Melody had orange hair…not dyed, but a clear sign of advanced malnutrition.
Every day at least once a day, women and young girls cook the traditional corn meal staple food (nshima) in big pots over open fires. Their pots boil with the ingredients they can afford - if they can afford them. But first they have to carry enough water and wood to start a blaze hot enough to cook the thick corn meal. Children of all ages are gathered nearby. Babies are cradled to the backs of the women, leaving their hands free. These loving caregivers labor diligently to feed their families, but children like Melody are seen everywhere. Orange hair is not a rarity but a reality.
Melody and her brothers and sisters were severely malnourished. When this happens, their bodies shut down anything they don’t need in order to survive. This includes the pigment of their hair, so a child’s hair becomes orange. Melody and her brother, Lamar, were so malnourished they even lost their orange hair. Both their mother and father are unemployed with no means to give their children the extra calories they so desperately need.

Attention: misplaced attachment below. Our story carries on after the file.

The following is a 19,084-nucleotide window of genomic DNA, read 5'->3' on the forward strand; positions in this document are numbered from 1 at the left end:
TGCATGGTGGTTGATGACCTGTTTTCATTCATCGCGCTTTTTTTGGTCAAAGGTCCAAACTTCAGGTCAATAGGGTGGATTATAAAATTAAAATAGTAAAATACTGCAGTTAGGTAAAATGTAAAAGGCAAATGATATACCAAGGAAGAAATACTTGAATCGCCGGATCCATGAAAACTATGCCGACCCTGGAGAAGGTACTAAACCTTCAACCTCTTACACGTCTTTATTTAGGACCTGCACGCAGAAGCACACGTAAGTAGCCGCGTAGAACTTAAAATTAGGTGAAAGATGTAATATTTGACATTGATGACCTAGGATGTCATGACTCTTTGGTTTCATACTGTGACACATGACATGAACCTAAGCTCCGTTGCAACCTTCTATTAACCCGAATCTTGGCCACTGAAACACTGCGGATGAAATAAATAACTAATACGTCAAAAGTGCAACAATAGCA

The crisis nurseries in Lusaka provide food for the most severely affected children. We are careful to give them nourishment that is full of vitamins and minerals, food like infant formula, groundnuts (a Zambian peanut) and, when the budget allows, an added supplement called HEPS or high energy protein supplement.
Little by little, Melody and her siblings are responding to the good food and the support and encouragement provided to the family by the crisis nurseries social work staff. Will you help us increase the number of children we can feed?
Ebralie Mwizerwa, Projects Coordinator
The Outreach Foundation